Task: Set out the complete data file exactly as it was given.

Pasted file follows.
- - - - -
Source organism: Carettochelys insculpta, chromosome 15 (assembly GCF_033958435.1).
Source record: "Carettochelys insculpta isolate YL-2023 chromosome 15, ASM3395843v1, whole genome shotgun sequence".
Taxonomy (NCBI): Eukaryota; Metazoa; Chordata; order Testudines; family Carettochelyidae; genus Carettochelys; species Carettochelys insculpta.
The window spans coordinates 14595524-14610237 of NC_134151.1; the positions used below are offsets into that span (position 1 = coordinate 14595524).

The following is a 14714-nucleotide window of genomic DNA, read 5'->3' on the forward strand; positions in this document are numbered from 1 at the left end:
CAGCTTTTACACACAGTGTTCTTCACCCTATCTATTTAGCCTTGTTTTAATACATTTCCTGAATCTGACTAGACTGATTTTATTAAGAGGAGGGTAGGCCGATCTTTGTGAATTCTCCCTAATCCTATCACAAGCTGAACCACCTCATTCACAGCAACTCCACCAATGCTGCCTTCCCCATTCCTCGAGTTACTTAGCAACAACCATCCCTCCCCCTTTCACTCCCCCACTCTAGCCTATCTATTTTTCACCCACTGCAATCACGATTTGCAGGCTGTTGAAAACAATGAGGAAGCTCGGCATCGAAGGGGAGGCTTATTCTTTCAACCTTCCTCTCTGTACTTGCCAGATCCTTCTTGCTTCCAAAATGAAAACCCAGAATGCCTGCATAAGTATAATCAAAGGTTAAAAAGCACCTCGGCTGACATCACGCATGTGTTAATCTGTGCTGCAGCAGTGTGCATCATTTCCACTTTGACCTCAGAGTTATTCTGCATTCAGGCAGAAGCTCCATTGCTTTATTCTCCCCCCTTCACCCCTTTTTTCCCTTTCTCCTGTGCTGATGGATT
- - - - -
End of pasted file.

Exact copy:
Source organism: Carettochelys insculpta, chromosome 15 (assembly GCF_033958435.1).
Source record: "Carettochelys insculpta isolate YL-2023 chromosome 15, ASM3395843v1, whole genome shotgun sequence".
Taxonomy (NCBI): Eukaryota; Metazoa; Chordata; order Testudines; family Carettochelyidae; genus Carettochelys; species Carettochelys insculpta.
The window spans coordinates 14595524-14610237 of NC_134151.1; the positions used below are offsets into that span (position 1 = coordinate 14595524).

The following is a 14714-nucleotide window of genomic DNA, read 5'->3' on the forward strand; positions in this document are numbered from 1 at the left end:
CAGCTTTTACACACAGTGTTCTTCACCCTATCTATTTAGCCTTGTTTTAATACATTTCCTGAATCTGACTAGACTGATTTTATTAAGAGGAGGGTAGGCCGATCTTTGTGAATTCTCCCTAATCCTATCACAAGCTGAACCACCTCATTCACAGCAACTCCACCAATGCTGCCTTCCCCATTCCTCGAGTTACTTAGCAACAACCATCCCTCCCCCTTTCACTCCCCCACTCTAGCCTATCTATTTTTCACCCACTGCAATCACGATTTGCAGGCTGTTGAAAACAATGAGGAAGCTCGGCATCGAAGGGGAGGCTTATTCTTTCAACCTTCCTCTCTGTACTTGCCAGATCCTTCTTGCTTCCAAAATGAAAACCCAGAATGCCTGCATAAGTATAATCAAAGGTTAAAAAGCACCTCGGCTGACATCACGCATGTGTTAATCTGTGCTGCAGCAGTGTGCATCATTTCCACTTTGACCTCAGAGTTATTCTGCATTCAGGCAGAAGCTCCATTGCTTTATTCTCCCCCCTTCACCCCTTTTTTCCCTTTCTCCTGTGCTGATGGATT